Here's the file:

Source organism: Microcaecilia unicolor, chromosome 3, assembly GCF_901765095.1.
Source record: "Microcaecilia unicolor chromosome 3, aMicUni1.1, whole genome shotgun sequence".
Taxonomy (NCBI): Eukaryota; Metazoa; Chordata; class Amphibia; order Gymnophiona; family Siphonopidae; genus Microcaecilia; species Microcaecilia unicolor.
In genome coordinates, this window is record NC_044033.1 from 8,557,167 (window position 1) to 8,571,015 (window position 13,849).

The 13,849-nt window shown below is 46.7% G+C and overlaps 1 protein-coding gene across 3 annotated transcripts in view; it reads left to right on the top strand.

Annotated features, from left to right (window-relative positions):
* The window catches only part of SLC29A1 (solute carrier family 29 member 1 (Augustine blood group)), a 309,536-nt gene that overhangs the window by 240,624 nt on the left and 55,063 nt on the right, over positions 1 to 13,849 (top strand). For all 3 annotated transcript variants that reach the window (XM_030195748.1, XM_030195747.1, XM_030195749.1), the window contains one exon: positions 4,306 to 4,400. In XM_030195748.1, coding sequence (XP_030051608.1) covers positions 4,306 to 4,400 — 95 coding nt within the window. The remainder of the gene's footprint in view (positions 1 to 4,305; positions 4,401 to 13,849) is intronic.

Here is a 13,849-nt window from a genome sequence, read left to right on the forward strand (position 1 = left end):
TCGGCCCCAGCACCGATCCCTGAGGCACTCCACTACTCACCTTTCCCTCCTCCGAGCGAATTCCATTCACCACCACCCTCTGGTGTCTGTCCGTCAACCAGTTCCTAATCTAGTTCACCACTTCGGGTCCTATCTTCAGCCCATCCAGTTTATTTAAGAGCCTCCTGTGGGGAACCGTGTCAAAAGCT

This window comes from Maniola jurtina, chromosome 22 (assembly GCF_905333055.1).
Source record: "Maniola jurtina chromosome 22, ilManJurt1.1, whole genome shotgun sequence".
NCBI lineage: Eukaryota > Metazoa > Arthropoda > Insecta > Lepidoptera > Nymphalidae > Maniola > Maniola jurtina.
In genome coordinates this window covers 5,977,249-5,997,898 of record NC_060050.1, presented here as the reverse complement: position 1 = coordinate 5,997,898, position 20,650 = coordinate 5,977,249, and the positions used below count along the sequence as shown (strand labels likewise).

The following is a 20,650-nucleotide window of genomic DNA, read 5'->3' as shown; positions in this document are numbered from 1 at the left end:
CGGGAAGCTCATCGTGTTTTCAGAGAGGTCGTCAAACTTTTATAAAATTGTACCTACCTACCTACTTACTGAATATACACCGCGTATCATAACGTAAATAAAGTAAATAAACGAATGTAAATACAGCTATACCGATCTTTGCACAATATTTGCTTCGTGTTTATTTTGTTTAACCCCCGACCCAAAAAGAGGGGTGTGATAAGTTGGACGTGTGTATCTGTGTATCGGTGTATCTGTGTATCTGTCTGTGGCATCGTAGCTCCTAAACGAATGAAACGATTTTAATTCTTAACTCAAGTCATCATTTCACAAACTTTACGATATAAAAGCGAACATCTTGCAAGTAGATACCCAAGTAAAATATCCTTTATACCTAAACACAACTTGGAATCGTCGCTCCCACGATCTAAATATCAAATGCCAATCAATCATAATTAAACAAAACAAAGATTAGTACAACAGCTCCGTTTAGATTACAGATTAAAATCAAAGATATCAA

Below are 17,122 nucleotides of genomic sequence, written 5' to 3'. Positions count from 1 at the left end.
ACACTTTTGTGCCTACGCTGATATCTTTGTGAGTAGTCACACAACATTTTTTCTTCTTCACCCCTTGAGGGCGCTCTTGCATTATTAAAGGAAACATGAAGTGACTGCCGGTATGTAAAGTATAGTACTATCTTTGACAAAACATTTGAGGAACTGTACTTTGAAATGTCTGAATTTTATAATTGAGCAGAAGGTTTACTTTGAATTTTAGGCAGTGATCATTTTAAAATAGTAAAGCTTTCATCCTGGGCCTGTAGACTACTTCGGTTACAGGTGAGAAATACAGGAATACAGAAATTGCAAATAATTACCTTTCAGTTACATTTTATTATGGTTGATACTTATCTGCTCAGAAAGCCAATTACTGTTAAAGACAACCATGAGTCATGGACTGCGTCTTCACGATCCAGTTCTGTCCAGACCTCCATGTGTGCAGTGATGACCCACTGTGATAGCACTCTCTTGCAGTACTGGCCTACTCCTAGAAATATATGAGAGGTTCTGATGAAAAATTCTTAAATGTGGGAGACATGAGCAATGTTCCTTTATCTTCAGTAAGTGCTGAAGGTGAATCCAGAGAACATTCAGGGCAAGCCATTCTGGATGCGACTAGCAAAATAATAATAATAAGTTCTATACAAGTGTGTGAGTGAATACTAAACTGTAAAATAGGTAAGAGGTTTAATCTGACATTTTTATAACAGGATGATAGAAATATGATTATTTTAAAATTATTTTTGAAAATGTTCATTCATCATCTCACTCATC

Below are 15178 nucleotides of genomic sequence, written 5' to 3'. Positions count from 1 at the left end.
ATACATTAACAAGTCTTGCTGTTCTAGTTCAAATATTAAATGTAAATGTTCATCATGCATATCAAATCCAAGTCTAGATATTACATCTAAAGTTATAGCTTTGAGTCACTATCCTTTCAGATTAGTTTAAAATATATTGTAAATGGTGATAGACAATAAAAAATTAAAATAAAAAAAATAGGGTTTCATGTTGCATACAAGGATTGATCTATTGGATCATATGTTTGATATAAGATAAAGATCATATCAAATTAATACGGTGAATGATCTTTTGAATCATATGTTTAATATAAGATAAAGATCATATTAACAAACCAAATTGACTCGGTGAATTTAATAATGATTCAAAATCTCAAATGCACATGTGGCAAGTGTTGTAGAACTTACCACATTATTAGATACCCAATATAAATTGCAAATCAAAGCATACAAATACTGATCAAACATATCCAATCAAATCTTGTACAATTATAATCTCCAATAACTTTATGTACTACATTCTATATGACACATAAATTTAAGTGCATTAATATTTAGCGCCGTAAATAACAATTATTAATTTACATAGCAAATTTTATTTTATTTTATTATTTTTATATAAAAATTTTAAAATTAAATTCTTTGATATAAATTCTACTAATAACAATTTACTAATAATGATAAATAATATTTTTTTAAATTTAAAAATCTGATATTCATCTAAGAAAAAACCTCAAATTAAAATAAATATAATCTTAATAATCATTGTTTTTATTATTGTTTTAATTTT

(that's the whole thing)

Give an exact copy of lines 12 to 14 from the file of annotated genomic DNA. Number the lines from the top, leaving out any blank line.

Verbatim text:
NCBI lineage: Eukaryota > Metazoa > Arthropoda > Insecta > Lepidoptera > Nymphalidae > Maniola > Maniola jurtina.
In genome coordinates this window covers 5,977,249-5,997,898 of record NC_060050.1, presented here as the reverse complement: position 1 = coordinate 5,997,898, position 20,650 = coordinate 5,977,249, and the positions used below count along the sequence as shown (strand labels likewise).

The following is a 20,650-nucleotide window of genomic DNA, read 5'->3' as shown; positions in this document are numbered from 1 at the left end: